Welcome to Issue 17 of U.S.–China Week. As always: Please encourage friends and colleagues to subscribe to U.S.–China Week. Here is the web version of this issue, ideal for sharing on social media. And please send your comments, quibbles, and suggestions to [email protected].
SOUTH CHINA SEA
ASEAN meetings address South China Sea against Chinese wishes; U.S. proposes the ‘three halts’
Despite a statement by Chinese Foreign Minister Wang Yi that a multilateral forum is not “a proper venue to discuss specific disputes, especially territorial disputes,” the Association of Southeast Asian Nations (ASEAN) took up the South China Sea at a series of meetings last week. The ASEAN foreign ministers’ joint communiqueasserted that land reclamation in the region had “eroded trust and confidence.” Secretary of State John Kerry participated in the accompanying ASEAN Regional Forum and East Asia Summit meetings, declaring that “the United States will not accept restrictions on freedom of navigation and overflight, or other lawful uses of the sea” and repeatedly proposing what became known as the “three halts”: for all parties “to halt further land reclamation and construction of new facilities ormilitarization on disputed features” in the South China Sea (emphasis added). The Philippine foreign minister supported the U.S. call, framing the “three halts” as a “halt in reclamation, halt in construction, and halt in aggressive actions that could further heighten tensions.” Wang Yi called the U.S. proposal “not practical and feasible” and pointed out the “freeze” is not a new idea, perhaps referring to Deputy Assistant Secretary of State Michael Fuchs’ July 2014 speech. Wang Yi reiterated that land reclamation had been completed, but said, “Next, we will build facilities mainly for public good purposes.” Mainly.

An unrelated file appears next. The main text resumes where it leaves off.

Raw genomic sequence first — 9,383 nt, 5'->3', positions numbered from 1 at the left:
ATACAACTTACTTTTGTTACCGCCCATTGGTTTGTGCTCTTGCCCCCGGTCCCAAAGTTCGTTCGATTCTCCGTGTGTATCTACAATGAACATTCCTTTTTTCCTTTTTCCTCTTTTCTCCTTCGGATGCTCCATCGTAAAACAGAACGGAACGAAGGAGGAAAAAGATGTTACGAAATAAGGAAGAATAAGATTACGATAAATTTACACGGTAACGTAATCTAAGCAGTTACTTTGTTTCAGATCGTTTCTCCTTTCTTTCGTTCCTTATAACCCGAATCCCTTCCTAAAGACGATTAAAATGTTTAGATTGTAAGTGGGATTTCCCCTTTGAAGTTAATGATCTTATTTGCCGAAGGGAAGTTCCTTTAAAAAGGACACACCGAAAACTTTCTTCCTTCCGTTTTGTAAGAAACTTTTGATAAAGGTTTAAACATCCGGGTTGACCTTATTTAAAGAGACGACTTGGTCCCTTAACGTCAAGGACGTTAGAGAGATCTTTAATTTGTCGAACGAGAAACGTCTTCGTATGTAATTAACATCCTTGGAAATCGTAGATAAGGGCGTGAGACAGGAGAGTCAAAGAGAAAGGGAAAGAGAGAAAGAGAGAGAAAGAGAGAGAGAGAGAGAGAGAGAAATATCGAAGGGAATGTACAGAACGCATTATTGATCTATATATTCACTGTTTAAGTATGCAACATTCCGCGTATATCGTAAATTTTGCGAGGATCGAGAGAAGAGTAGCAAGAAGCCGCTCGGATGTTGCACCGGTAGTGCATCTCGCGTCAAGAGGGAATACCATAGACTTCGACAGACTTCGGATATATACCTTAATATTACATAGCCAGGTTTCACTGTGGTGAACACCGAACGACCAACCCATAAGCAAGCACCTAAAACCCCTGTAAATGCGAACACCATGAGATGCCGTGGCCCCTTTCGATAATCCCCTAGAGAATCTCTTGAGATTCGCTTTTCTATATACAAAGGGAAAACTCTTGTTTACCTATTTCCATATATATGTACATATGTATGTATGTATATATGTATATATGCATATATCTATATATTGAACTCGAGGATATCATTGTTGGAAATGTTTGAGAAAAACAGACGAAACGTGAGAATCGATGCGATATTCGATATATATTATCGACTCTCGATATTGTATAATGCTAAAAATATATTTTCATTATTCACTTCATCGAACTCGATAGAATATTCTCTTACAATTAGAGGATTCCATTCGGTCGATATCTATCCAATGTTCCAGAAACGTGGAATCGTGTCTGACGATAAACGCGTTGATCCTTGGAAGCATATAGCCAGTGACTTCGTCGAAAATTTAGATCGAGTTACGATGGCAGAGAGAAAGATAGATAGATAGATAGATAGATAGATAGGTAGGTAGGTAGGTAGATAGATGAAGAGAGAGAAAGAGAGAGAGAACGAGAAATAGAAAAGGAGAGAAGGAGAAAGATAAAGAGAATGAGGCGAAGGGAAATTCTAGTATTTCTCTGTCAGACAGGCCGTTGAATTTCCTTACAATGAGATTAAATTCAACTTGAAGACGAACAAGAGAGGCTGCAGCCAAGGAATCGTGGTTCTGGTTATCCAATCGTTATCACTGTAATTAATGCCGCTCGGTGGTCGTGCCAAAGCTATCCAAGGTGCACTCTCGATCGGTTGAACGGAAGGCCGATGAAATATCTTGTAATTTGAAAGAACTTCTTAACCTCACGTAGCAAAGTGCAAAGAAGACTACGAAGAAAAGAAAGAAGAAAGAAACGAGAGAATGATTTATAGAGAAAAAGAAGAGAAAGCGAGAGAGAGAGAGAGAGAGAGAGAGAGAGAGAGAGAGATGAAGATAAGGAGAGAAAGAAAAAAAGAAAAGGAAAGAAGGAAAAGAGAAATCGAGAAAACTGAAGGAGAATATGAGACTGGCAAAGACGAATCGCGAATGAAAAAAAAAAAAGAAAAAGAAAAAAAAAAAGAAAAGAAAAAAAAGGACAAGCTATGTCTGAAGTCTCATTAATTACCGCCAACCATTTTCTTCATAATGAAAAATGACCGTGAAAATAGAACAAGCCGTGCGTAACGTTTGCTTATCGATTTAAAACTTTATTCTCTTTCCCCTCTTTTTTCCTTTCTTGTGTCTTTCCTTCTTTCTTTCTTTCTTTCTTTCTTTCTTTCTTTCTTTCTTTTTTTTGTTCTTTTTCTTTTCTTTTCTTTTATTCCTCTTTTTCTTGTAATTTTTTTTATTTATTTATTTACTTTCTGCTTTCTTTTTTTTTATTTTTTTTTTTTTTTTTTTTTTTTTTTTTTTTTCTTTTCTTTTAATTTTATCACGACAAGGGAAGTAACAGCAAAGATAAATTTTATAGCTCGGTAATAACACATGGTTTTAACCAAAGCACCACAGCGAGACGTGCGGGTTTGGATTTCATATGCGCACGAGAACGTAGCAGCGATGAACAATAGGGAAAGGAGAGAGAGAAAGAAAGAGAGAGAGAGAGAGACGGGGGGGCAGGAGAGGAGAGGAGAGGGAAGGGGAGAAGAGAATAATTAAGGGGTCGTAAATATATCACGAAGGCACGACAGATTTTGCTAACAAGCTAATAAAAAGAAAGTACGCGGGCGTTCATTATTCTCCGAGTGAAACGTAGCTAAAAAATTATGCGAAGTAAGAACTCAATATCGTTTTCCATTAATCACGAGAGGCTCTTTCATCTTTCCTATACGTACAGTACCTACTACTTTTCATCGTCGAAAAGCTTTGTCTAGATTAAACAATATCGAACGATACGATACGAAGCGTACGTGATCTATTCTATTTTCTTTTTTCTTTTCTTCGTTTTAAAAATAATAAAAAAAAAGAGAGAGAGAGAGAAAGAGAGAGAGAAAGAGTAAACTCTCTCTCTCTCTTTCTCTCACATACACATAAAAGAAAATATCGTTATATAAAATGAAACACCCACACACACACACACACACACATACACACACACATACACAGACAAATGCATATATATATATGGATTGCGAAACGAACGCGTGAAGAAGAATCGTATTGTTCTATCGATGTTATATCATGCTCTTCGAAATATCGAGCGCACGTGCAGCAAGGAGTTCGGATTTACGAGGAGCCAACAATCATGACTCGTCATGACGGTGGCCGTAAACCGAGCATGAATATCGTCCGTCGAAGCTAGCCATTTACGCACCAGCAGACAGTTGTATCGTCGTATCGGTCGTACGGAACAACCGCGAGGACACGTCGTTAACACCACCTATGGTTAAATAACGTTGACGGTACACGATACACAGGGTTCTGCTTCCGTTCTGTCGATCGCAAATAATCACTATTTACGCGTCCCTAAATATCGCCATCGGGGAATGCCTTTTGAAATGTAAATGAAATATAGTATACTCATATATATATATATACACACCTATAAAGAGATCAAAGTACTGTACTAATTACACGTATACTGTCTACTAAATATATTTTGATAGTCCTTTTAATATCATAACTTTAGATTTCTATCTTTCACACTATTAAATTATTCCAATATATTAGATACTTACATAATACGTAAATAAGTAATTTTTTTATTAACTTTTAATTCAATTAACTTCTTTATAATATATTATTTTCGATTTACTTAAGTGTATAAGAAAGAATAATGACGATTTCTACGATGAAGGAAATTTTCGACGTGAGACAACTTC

ANALYSIS: For the international media, this “Southeast Asian” meeting appeared to be dominated by U.S.–China disagreement. In the official Chinese photo, Kerry and Wang did not look so delighted to see one another when they met, recalling another tepid handshake. The U.S. government apparently released no readout from the meeting, but the tiny photo on the State Department’s China page is a little more friendly-looking, and Flickr has a version with a slight smile. Absent significant changes, it’s likely to be a chilly visit for President Xi Jinping next month.
THE ABE FACTOR
Japan’s Shinzo Abe to deliver WWII anniversary speech Friday, contents already under scrutiny
Japanese Prime Minister Shinzo Abe is to deliver a speech marking the 70th anniversary of World War II on August 14, one day before the anniversary of Japan’s surrender. A report already published by advisors to Abe lays down context andraises questions about the definition of “aggression” and the use of the word “apology.” In a week also commemorating 70 years since the nuclear bombings of Hiroshima and Nagasaki, Japanese press reported Abe will not visit the Yasukuni Shrine on August 15, a signal of restraint if true. A Xinhua report suggests Chinese will be listening closely to the way Abe handles the terms “apology” and “aggression.” CFR’s Sheila Smith has an interesting new brief on “Rethinking Asia’s Postwar Settlement.”
ANALYSIS: Thinking optimistically, Abe has an “only Nixon could go to China” opportunity to acknowledge history and communicate apology from a position of strength as his cabinet advances national security legislation. Watch for whether he simply reaffirms the Murayama Statement, including “heartfelt apology” and recognition of “aggression,” or puts things in his own words. Whatever he says, we will learn much from the choices China’s government makes in presenting the speech to the Chinese public.
Mattis: Stop saying China is ‘at a crossroads’ and recognize the policy direction it has taken in recent decades